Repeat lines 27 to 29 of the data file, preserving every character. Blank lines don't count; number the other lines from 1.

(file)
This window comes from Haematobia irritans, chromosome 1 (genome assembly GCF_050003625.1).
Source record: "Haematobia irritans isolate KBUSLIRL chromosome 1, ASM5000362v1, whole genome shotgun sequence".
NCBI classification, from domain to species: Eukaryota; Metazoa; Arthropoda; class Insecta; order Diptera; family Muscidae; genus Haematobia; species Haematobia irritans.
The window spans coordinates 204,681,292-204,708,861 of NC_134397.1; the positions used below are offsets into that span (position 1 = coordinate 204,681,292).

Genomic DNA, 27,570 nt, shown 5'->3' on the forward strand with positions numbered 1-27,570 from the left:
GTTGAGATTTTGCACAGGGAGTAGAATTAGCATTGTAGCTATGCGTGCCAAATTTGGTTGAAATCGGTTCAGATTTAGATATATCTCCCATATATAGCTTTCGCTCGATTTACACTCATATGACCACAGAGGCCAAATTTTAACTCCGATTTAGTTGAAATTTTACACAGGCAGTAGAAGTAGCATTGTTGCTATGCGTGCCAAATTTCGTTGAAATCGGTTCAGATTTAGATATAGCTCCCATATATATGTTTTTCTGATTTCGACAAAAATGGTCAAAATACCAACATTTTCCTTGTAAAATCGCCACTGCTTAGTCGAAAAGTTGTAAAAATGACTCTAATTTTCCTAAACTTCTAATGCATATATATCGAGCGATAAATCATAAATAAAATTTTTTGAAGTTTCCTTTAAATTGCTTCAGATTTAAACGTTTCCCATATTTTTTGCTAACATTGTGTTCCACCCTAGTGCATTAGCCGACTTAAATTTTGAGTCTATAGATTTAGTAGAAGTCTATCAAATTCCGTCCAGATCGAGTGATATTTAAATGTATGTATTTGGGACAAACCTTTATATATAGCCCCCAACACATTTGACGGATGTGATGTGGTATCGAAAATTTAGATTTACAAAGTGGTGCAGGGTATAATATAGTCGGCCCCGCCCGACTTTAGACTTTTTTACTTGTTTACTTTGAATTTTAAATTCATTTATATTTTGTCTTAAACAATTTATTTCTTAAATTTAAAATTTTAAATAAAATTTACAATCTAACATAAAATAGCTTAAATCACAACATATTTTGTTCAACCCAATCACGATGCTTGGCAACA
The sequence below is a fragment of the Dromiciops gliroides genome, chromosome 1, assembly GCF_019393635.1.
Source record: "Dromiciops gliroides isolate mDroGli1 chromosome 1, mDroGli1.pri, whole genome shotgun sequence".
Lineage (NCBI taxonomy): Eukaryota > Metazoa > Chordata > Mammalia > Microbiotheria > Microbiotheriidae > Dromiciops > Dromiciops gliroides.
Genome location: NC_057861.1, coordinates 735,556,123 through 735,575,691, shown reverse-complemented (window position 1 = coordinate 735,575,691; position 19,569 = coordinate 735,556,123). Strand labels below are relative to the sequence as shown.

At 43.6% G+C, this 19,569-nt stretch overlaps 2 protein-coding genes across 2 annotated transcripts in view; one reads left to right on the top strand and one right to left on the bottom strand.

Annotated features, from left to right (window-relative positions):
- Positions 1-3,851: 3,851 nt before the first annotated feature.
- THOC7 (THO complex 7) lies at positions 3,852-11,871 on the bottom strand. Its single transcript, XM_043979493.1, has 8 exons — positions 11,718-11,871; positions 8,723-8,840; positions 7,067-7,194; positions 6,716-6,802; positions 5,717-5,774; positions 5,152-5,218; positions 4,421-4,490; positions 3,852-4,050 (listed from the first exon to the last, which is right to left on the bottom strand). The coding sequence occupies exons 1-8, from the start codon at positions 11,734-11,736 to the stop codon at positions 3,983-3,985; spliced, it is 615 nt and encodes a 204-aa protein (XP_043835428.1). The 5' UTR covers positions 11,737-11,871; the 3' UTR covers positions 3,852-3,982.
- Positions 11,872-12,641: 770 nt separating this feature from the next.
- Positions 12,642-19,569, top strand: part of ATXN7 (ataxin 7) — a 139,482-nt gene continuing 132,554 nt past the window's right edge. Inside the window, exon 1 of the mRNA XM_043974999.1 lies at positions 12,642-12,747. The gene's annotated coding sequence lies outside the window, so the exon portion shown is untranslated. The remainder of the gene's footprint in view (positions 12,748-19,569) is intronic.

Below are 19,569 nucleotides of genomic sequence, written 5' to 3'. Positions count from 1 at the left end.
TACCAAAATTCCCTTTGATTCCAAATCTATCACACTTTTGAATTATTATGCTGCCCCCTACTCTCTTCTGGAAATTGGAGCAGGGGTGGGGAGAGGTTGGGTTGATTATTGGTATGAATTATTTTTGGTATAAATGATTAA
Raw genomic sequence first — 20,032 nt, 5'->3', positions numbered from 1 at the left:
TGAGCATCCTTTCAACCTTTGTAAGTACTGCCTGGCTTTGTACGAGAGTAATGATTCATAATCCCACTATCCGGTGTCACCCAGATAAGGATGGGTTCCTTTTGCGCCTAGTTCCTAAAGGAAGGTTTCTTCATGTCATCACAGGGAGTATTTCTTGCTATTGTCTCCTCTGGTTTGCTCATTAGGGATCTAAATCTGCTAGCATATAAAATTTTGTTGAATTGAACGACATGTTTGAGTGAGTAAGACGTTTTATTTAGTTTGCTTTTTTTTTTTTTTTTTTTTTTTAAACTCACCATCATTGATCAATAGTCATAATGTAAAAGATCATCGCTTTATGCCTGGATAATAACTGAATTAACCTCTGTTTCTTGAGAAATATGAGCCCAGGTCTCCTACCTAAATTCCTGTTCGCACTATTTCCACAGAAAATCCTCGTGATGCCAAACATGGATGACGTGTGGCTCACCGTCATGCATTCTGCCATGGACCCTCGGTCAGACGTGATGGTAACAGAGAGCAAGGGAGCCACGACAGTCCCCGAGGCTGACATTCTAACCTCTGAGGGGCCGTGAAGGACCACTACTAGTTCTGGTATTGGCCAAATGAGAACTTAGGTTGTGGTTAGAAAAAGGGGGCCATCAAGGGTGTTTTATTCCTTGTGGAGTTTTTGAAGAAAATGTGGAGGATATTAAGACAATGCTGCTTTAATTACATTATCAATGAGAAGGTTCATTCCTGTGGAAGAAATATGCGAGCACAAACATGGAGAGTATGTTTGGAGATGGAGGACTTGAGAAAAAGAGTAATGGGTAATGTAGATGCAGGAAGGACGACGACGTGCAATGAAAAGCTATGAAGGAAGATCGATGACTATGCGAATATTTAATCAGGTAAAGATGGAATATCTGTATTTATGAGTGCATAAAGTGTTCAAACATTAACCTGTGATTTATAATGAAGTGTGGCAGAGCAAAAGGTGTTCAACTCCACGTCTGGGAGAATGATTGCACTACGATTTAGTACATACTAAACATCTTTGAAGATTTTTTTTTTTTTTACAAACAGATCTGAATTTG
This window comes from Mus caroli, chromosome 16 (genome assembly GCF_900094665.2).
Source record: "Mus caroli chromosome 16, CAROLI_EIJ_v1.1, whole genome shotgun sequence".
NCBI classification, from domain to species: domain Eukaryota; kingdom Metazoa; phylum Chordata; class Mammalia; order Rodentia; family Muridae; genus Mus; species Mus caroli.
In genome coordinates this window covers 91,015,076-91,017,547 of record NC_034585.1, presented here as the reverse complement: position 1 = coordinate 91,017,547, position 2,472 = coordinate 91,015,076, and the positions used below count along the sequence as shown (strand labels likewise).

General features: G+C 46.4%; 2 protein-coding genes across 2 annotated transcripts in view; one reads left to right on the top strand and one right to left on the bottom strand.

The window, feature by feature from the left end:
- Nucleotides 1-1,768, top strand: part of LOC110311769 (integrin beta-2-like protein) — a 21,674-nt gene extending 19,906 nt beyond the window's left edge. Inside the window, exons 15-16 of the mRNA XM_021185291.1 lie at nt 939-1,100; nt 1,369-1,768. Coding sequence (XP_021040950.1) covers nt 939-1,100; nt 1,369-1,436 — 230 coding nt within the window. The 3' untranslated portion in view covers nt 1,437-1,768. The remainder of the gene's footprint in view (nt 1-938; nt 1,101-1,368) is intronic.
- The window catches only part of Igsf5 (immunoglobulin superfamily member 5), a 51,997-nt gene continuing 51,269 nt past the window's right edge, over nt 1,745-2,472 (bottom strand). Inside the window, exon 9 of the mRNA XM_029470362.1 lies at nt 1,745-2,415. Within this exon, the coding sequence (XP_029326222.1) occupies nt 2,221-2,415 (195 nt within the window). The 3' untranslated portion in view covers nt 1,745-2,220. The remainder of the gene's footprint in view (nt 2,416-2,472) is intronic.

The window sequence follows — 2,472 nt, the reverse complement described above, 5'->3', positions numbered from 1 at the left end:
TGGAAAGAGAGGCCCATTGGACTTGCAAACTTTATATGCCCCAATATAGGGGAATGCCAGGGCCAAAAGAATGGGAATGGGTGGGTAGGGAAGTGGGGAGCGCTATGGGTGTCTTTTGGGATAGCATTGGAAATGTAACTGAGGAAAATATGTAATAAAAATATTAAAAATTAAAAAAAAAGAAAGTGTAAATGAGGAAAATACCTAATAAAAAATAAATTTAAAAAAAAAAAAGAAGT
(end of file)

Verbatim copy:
- Nucleotides 1-1,768, top strand: part of LOC110311769 (integrin beta-2-like protein) — a 21,674-nt gene extending 19,906 nt beyond the window's left edge. Inside the window, exons 15-16 of the mRNA XM_021185291.1 lie at nt 939-1,100; nt 1,369-1,768. Coding sequence (XP_021040950.1) covers nt 939-1,100; nt 1,369-1,436 — 230 coding nt within the window. The 3' untranslated portion in view covers nt 1,437-1,768. The remainder of the gene's footprint in view (nt 1-938; nt 1,101-1,368) is intronic.
- The window catches only part of Igsf5 (immunoglobulin superfamily member 5), a 51,997-nt gene continuing 51,269 nt past the window's right edge, over nt 1,745-2,472 (bottom strand). Inside the window, exon 9 of the mRNA XM_029470362.1 lies at nt 1,745-2,415. Within this exon, the coding sequence (XP_029326222.1) occupies nt 2,221-2,415 (195 nt within the window). The 3' untranslated portion in view covers nt 1,745-2,220. The remainder of the gene's footprint in view (nt 2,416-2,472) is intronic.

The window sequence follows — 2,472 nt, the reverse complement described above, 5'->3', positions numbered from 1 at the left end: